The Socialist 23 August 2017 |
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Glasgow jannies win famous victory against council cutters
Glasgow 'jannies' have won their strike campaign for jobs and pay (Click to enlarge)
Glasgow janitors, after an industrial action campaign lasting almost two years, have won an inspiring victory.
The members of public service union Unison are employed by outsourcing 'arm's-length external organisation' Cordia for the council. They have won all their demands, including raises of over £1,000, a guarantee of one janitor per school, and extra jobs (full details at socialistpartyscotland.org.uk).
This proves yet again that workers can win if they take determined action alongside a leadership like Glasgow City Unison which is prepared to fight.
Socialist Party Scotland and the Trade Unionist and Socialist Coalition supported the janitors' action throughout. Well done, the Glasgow school janitors! You won #Justice4Jannies!
The Unison branch reports:
In January 2016 Unison members began a boycott of all heavy lifting, outside and dirty duties. In March 2016 strike action began and the janitors took 67 strike days in blocks of three, five and then ten days.
Mass meetings of all members took place on a regular basis with the janitors debating and voting on all key aspects of strategy and tactics. The branch's strike fund, and donations from across the trade union movement, supported the action.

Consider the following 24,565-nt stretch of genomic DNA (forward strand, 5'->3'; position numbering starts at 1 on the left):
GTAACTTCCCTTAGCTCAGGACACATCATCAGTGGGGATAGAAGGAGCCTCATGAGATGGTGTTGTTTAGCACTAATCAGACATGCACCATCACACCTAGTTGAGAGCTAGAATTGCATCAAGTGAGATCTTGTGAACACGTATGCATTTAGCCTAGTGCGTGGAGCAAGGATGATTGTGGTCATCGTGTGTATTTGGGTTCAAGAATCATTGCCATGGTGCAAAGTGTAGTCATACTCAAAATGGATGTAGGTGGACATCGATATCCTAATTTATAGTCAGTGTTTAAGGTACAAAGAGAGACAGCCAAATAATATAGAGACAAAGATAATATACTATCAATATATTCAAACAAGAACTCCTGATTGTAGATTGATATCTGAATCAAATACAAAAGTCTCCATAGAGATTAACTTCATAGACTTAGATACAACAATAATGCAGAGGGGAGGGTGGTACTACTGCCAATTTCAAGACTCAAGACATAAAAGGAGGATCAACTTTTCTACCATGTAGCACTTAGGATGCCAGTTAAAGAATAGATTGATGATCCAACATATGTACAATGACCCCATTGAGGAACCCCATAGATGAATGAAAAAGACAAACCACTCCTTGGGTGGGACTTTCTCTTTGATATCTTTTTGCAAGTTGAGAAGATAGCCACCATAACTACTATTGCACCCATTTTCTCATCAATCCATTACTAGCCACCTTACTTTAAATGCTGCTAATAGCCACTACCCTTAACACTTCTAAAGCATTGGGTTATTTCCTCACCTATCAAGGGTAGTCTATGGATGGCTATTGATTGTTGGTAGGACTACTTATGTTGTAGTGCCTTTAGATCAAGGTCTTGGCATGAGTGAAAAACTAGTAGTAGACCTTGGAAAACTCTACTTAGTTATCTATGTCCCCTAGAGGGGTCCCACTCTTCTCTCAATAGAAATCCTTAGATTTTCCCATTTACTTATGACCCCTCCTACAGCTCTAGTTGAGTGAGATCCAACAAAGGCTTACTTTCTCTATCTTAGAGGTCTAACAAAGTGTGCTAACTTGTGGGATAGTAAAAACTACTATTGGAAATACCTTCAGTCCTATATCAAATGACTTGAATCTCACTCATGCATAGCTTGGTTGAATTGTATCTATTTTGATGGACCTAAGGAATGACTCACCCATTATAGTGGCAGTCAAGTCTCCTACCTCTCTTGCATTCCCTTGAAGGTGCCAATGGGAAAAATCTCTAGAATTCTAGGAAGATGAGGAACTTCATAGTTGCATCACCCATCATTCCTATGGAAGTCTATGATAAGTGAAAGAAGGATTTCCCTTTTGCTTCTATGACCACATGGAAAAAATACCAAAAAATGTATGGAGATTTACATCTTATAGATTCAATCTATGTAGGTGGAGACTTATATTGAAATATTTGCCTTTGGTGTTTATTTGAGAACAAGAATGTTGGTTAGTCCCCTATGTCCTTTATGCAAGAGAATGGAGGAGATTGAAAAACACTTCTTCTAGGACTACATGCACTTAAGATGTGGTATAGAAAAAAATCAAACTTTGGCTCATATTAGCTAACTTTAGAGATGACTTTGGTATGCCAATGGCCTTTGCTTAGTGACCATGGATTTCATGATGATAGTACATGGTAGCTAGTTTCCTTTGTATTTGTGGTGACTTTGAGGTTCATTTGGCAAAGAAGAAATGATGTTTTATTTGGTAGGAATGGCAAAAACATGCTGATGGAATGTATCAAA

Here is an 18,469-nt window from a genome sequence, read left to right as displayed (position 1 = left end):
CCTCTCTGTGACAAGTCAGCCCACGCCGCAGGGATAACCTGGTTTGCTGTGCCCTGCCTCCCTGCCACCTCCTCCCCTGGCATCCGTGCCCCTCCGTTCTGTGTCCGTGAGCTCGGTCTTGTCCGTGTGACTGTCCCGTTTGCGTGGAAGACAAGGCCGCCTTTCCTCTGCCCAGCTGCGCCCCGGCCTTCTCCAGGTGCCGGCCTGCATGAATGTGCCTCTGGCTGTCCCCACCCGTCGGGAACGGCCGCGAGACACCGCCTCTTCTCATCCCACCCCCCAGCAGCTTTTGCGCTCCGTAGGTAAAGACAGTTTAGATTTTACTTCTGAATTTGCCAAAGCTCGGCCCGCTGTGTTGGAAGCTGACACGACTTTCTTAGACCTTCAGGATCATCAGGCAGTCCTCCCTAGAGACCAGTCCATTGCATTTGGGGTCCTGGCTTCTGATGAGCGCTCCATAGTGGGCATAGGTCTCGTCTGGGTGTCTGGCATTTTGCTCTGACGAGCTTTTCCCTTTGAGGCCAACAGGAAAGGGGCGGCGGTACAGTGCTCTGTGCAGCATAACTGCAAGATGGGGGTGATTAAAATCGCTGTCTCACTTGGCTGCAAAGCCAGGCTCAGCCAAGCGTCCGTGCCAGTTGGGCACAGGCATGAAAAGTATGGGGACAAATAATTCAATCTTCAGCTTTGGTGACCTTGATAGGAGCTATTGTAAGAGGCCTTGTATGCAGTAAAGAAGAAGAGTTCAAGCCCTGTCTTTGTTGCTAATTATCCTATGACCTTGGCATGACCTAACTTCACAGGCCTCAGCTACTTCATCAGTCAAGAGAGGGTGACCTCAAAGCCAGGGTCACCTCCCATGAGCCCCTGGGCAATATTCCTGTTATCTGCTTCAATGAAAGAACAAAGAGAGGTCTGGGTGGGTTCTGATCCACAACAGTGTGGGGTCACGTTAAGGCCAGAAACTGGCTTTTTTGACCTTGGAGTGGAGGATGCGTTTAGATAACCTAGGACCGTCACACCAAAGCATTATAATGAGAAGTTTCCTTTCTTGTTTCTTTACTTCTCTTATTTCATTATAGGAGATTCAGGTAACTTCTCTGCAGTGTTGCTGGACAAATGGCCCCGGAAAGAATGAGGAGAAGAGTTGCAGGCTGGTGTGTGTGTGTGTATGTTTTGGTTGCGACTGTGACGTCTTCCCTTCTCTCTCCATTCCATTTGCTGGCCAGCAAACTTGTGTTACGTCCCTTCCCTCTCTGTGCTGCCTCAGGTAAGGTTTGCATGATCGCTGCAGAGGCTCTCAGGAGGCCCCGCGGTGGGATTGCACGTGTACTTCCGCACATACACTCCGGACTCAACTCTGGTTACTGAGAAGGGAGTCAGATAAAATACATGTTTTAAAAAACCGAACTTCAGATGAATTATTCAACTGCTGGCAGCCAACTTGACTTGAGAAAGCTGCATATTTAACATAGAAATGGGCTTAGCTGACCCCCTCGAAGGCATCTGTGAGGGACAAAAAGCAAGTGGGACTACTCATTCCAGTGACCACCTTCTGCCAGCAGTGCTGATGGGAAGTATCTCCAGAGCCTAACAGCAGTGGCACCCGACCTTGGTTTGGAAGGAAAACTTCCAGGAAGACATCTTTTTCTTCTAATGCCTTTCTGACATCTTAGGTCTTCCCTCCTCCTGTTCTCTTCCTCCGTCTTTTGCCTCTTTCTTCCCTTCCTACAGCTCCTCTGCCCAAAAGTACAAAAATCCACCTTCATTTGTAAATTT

The janitors engaged in numerous loud and colourful protests outside the city chambers and Cordia HQ, and in Glasgow city centre. They highlighted their case on social media, #Justice4Jannies, they organised a mop, brushes and pail march outside the city chambers, and they targeted the wards of key councillors.
They spoke at the Scottish Trade Union Congress conference in April 2016, led the Glasgow May Day march, demonstrated outside the Scottish parliament on two occasions, and organised a two-day, 25-mile fundraising walk.
The janitors also won the support of school parents' councils across the city, particularly after January 2017. The Labour council offered a wage rise but wanted to pay for it by cutting jobs through 'clustering' - meaning fewer janitors than schools. Parents began to organise protests during the Scottish local council elections campaign.
In late March, the Labour council withdrew its clustering proposal. The election campaign saw both the SNP and Green Party committed to one janitor per one school and to resolving the pay dispute.
The janitors welcomed these commitments, which are the basis on which the dispute has eventually been settled with the new SNP administration - but only after the threat of more action.
Unison has seen a 20% increase in membership, and new shop stewards, since the dispute started.